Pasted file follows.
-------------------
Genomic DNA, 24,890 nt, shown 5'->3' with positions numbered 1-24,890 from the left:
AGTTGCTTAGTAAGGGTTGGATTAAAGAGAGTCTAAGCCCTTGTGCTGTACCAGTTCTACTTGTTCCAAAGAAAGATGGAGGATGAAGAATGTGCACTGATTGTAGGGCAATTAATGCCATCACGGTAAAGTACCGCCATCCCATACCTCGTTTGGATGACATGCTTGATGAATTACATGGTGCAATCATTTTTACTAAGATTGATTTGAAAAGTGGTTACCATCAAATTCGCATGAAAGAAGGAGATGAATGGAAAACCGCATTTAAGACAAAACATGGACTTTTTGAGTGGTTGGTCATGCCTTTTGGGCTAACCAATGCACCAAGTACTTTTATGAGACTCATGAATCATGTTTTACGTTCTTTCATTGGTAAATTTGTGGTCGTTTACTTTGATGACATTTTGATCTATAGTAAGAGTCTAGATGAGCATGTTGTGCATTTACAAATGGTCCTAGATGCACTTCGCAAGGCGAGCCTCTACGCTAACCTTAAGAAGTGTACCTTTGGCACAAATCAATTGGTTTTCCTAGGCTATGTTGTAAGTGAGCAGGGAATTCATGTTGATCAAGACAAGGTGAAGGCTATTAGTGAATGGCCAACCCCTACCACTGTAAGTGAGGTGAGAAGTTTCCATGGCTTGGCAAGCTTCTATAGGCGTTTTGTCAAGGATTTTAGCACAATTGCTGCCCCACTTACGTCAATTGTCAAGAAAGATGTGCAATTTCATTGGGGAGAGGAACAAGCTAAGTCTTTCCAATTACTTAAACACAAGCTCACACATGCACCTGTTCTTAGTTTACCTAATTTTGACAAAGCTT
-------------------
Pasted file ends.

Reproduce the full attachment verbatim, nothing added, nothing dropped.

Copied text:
Genomic DNA, 24,890 nt, shown 5'->3' with positions numbered 1-24,890 from the left:
AGTTGCTTAGTAAGGGTTGGATTAAAGAGAGTCTAAGCCCTTGTGCTGTACCAGTTCTACTTGTTCCAAAGAAAGATGGAGGATGAAGAATGTGCACTGATTGTAGGGCAATTAATGCCATCACGGTAAAGTACCGCCATCCCATACCTCGTTTGGATGACATGCTTGATGAATTACATGGTGCAATCATTTTTACTAAGATTGATTTGAAAAGTGGTTACCATCAAATTCGCATGAAAGAAGGAGATGAATGGAAAACCGCATTTAAGACAAAACATGGACTTTTTGAGTGGTTGGTCATGCCTTTTGGGCTAACCAATGCACCAAGTACTTTTATGAGACTCATGAATCATGTTTTACGTTCTTTCATTGGTAAATTTGTGGTCGTTTACTTTGATGACATTTTGATCTATAGTAAGAGTCTAGATGAGCATGTTGTGCATTTACAAATGGTCCTAGATGCACTTCGCAAGGCGAGCCTCTACGCTAACCTTAAGAAGTGTACCTTTGGCACAAATCAATTGGTTTTCCTAGGCTATGTTGTAAGTGAGCAGGGAATTCATGTTGATCAAGACAAGGTGAAGGCTATTAGTGAATGGCCAACCCCTACCACTGTAAGTGAGGTGAGAAGTTTCCATGGCTTGGCAAGCTTCTATAGGCGTTTTGTCAAGGATTTTAGCACAATTGCTGCCCCACTTACGTCAATTGTCAAGAAAGATGTGCAATTTCATTGGGGAGAGGAACAAGCTAAGTCTTTCCAATTACTTAAACACAAGCTCACACATGCACCTGTTCTTAGTTTACCTAATTTTGACAAAGCTT